• Tuesday, June 18, 2024
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New book calls for return of Chibok girls as 96 remain in captivity

Aisha Muhammed-Oyebode

Aisha Muhammed-Oyebode has announces a new book, ‘The Stolen Daughters of Chibok’ to evoke empathy and inspire action for the return of the remaining 96 captured by the terrorist group, Boko Haram, nine years after the abduction of 276 young girls from their school in Chibok in 2014.

Muhammed-Oyebode, founder/CEO, Murtala Muhammed Foundation, announced the release of the book – a collection of narratives and a call for the restoration of the equilibrium for Nigeria’s Chibok community – in Lagos on Wednesday.

Nine years after the abduction of the girls, the book is described as “timely”.

The volume of narratives contains an unprecedented number of personal accounts that draw attention to an ongoing crisis where women and girls are neglected, violated, and excluded on the grounds of their gender and social status.

Read also: From dorm to doom: A timeline of the Chibok kidnapping

Assembling testimonies of loss and hope from the young girls’ families, beginning in 2015 when none of the girls had been found, ‘The Stolen Daughters of Chibok’ chronicles the devastating impact of their abduction alongside the trauma their families continue to face.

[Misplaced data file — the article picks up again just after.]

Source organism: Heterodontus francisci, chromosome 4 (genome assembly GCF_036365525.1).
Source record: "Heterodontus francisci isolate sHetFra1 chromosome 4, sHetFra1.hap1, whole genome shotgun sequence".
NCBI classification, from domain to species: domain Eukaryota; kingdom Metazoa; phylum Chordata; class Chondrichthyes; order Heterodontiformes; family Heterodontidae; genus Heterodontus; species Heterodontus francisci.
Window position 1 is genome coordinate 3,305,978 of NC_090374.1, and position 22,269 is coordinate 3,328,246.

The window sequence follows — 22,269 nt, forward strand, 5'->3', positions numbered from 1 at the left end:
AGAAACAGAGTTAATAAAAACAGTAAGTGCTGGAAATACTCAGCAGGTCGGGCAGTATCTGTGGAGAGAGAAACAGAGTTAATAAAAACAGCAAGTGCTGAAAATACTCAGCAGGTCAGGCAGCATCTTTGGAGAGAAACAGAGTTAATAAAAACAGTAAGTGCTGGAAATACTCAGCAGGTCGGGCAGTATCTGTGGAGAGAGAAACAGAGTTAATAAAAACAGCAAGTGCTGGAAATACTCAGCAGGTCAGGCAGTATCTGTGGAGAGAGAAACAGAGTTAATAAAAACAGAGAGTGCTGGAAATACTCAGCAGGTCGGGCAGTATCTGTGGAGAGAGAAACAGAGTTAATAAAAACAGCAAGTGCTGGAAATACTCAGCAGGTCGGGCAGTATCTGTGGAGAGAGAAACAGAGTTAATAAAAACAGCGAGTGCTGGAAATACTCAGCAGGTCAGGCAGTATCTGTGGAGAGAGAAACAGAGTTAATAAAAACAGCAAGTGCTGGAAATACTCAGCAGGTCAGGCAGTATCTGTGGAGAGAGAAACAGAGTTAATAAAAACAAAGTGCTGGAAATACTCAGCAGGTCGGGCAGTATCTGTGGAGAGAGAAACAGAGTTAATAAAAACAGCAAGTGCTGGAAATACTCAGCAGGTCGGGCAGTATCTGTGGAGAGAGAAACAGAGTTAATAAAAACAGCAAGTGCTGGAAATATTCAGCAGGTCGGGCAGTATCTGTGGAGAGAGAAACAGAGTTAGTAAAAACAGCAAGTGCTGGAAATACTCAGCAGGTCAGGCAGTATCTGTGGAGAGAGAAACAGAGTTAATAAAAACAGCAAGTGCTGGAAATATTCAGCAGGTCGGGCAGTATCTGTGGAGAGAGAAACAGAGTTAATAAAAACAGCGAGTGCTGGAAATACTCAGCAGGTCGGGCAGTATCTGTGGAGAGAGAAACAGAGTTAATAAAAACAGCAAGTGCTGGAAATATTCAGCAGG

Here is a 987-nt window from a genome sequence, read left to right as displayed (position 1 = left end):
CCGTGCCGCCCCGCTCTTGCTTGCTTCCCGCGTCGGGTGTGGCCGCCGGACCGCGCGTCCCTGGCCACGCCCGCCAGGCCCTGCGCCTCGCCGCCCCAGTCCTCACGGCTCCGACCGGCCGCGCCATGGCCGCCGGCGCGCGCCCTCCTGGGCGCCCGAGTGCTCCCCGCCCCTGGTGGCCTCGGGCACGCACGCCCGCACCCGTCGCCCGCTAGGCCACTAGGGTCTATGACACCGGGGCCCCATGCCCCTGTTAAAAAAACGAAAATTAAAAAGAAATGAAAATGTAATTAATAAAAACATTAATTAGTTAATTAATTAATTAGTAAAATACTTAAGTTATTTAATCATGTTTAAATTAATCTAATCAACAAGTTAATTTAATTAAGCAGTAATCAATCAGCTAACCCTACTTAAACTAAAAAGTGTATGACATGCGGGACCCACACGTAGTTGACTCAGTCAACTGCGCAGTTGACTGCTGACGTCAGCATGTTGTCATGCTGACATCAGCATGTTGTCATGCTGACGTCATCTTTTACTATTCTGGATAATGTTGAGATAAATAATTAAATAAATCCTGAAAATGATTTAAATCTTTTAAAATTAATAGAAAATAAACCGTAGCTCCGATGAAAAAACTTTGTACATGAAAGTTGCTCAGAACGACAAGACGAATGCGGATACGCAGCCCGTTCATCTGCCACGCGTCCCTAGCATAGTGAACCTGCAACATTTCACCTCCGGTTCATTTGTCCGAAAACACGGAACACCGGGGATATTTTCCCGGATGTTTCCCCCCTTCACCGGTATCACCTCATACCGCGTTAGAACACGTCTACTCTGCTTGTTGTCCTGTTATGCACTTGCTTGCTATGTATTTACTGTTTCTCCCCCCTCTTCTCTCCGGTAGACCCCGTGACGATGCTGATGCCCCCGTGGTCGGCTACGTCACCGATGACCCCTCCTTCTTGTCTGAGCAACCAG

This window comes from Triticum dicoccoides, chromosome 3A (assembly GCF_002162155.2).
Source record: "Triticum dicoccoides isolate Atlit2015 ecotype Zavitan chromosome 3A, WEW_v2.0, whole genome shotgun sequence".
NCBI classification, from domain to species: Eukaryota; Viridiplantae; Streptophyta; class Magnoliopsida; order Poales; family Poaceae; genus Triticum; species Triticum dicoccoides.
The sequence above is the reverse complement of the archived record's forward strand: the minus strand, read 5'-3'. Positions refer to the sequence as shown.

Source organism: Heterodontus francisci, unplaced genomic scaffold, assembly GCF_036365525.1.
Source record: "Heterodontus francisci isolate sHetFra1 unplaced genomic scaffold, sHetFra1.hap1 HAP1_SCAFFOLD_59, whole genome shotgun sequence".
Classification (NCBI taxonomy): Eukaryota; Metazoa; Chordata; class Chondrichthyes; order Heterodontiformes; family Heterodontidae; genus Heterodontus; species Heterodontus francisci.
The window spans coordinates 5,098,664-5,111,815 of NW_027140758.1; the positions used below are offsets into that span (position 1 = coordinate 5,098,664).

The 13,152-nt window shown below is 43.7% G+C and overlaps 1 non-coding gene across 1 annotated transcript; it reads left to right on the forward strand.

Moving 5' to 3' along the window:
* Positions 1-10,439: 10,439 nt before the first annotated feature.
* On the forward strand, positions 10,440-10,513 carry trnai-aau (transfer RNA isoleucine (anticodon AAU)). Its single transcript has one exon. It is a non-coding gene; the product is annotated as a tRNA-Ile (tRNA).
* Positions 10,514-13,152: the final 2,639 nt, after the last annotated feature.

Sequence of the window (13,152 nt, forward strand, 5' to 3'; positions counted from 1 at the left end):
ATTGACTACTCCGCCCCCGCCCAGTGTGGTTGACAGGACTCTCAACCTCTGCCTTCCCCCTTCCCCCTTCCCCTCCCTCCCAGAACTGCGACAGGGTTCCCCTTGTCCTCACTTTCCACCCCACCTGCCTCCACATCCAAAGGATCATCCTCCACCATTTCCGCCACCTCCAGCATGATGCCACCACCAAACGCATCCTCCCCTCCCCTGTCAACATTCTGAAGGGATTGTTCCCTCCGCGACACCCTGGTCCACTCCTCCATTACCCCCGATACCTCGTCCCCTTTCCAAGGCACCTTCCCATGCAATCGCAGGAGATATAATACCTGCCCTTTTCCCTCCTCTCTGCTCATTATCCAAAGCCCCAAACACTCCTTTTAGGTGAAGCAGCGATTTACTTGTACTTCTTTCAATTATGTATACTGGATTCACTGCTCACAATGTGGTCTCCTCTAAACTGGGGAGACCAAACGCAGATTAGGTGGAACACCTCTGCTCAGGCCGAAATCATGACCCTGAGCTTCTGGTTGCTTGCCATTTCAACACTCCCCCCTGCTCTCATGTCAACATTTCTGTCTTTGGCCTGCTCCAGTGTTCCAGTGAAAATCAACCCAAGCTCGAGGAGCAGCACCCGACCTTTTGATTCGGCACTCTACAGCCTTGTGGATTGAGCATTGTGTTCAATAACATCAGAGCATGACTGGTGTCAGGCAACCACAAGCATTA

Rather than a tale of plight, the collection seeks to evoke empathy and inspire action that should lead to the rescue of the 96 girls that remain in captivity.

Commissioned by the Murtala Muhammed Foundation, the book is a collective effort featuring a team of experts, including journalists and psychologists, who have come together to create a comprehensive account and thorough examination of the tragedy.

The volume features photographs captured by award-winning Akintunde Akinleye, interviews with the Chibok families documented by the book’s creators and edited by Muhammed-Oyebode, essays and reflections on violence, gender, and more from writers, novelists, academics, public figures, including Wole Soyinka, former president Olusegun Obasanjo, Graça Machel-Mandela, South Africa’s first lady, Muhammadu Sanusi II, and more.

The result is a heart-rending portrayal of the cost of this tragedy, which has touched the lives of communities in Nigeria and across the globe.

‘The Stolen Daughters of Chibok’ is also a tribute to the resilience and courage of the Chibok families, who have refused to relinquish hope despite adversity.

“This book should be read by anyone who cares about the fate of these brave girls and their families and anyone who believes in the transformative power of literature,” Muhammed-Oyebode said.

Commenting on the book, she added: “More questions than answers have emerged from our collective attempts to reckon with the facts and severity of the Chibok disaster.

“As we approach the 9th anniversary of the Chibok kidnapping, what remains clear is that there is still no route that brings women and girls from conflict to safety.

“Women and girls in Nigeria and globally deserve security, education, and a better future – I will make it my mission to work with partners to establish this as an urgent priority.”

Muhammed-Oyebode has committed the proceeds from the book to the development of Chibok and other Boko Haram-devastated communities with an emphasis on education and the restoration of livelihoods.